You’ve been in a number of different films – who has been your favourite actor/actress to work with so far, and which project has been your favourite to be a part of?
Wow, that is a tough question to answer as each film has made an impact on my life in different ways. I really enjoyed working with Johnny Depp in ‘Dead Man’s Chest’ as I am such a huge fan of his body of work. He was very friendly and personable on set and liked cracking jokes and playing with his son Jack off set. I also had a lot of fun with Woody, Josh and Kevin [McKidd] on ‘Bunraku’ and we all stayed in touch well after the production wrapped. I would say ‘Bunraku’ would be my favourite thus far. I was one of the first people to be hired and one of the last people to have worked on the film to its end stages. I also made a lot of long-lasting friendships on this film, especially with the gang at Picturesque and Snoot as well as with my adorable co-star Emily Kaiho (who played “Momoko”). It really was a family type of environment.
If you were stuck on a desert island – what three things could you not live out?
A set of drums, art supplies and a good supply of fresh fruits and veggies are always welcome. As long as I can create art and music, I would be happy. Actually, an I-Pod with a life-long battery would be nice too! Hahahaha!
Funnily enough, the next questions centres around I-Pods. What is currently on your I-Pod right now?
I have a wide selection of music on my I-Pod – all of which I use as an inspiration for art. I have a lot of songs from The Verve, Rush, Metallica, early Siouxsie And The Banshees, Beth Orton, Explosions In The Sky, Death From Above 1979 and Paul Westerberg in heavy rotation. I also have tunes from electronic acts The Chemical Bros., Massive Attack, FSOL and John Digweed. There is also a lot of punk rock from The Sex Pistols, Lords Of The New Church, X, Murphy’s Law and Dag Nasty. Other artists on my playlist include Sonic Youth, Cheap Trick (always a must), The Cult (one of my all-time favorites), Silversun Pickups, Scissor Sisters, Peter Murphy, Black Mountain and of course…Jane’s Addiction.
What’s the most interesting/funniest piece of news you’ve heard in the last month or so?
That is a good question. Honestly, I have been drawn to the World Grid Theory after seeing a recent special of it on The History Channel’s ‘Ancient Aliens’ series. I found it interesting that a mathematician discovered most of the recorded events pertaining to U.F.O. sightings and primitive sites like Easter Island and Stonehenge all sit on a grid similar to the latitude and longitudinal grids which we are currently accustomed. I have always had a deep fascination with the paranormal and the supernatural so reading up on this has been a pretty cool experience!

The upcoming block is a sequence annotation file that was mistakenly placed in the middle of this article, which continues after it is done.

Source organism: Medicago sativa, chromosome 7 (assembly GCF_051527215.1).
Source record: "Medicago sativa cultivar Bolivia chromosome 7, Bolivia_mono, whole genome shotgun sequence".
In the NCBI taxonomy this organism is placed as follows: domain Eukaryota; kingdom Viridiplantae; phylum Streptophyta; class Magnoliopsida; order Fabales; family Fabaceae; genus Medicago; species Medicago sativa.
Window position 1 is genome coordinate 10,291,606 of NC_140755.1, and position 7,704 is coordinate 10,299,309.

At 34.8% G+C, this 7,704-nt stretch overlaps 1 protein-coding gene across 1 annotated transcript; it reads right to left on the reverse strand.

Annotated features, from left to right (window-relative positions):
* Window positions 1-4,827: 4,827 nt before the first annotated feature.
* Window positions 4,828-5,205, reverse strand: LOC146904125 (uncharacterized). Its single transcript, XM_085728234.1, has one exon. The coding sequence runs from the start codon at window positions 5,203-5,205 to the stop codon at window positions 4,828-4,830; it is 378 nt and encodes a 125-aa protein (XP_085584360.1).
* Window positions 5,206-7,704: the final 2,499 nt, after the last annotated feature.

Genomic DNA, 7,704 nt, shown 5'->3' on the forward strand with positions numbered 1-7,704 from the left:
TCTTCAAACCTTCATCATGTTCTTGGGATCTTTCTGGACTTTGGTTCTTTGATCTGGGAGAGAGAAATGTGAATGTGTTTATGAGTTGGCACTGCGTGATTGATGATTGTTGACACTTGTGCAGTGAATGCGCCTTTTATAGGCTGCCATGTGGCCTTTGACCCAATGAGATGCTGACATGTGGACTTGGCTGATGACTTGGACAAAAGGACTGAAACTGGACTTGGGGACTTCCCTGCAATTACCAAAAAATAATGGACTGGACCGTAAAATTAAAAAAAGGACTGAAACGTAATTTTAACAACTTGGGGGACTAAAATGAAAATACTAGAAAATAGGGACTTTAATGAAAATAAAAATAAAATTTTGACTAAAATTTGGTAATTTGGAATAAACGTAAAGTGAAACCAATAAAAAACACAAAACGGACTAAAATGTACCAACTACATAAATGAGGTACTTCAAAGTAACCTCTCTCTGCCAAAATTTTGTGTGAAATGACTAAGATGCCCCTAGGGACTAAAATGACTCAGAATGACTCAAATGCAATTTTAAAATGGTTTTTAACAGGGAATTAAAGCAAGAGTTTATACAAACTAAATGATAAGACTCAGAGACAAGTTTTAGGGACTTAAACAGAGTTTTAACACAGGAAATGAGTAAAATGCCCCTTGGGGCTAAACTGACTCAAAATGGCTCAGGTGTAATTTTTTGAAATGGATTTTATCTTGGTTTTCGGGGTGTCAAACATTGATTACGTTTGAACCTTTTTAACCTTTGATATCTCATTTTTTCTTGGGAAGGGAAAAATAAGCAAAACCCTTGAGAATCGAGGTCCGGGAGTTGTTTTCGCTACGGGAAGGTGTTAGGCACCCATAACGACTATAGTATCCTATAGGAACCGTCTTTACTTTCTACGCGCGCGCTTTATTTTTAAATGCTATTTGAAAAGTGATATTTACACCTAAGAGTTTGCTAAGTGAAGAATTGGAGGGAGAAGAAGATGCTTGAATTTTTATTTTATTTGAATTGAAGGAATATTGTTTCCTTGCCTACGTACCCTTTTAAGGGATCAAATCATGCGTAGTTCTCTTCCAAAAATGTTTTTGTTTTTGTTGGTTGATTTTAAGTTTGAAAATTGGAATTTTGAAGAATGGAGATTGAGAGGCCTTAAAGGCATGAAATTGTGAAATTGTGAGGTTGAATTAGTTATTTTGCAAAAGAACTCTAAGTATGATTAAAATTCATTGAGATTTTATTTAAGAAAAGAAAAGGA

What’s coming up for you in 2011/12? I hear you’ve got a number of your own different projects coming up…
Thanks Matt! On the acting front, I have two features coming out next year: ‘TBK2: The Toolbox Murders 2’ (written and directed by my good friend/FX guru Dean Jones) and ‘Night Of The Living Dead 3D: Re-Animation’ (with genre favourites Andrew Divoff and Jeffrey Combs). I am also attached to a fantasy-film project called ‘Of Light And Darkness’ (with Michael Welch of The‘Twilight’ Series and Cassie Scerbo of ‘Make It Or Break It’). On the art side of things, I just finished pencils on the graphic novel ‘Templar’ written by Jon Simon which is now available on the website: http://graphicly.com/big-dog-night-entertainment/templar.
My friend/writing partner Neo Edmund and I are also busy working on our supernatural/thriller, graphic novel and film property ‘Clan Of The Vein’. We are also co-writing and co-directing our first feature film together called ‘Body Parts’. I am also involved in a film/graphic novel project with Lena Headey (‘300’, ‘Game of Thrones’) but I can’t really give out any information on that just yet. And you just might be able to catch me on the drums playing somewhere soon.
Thanks for the interview!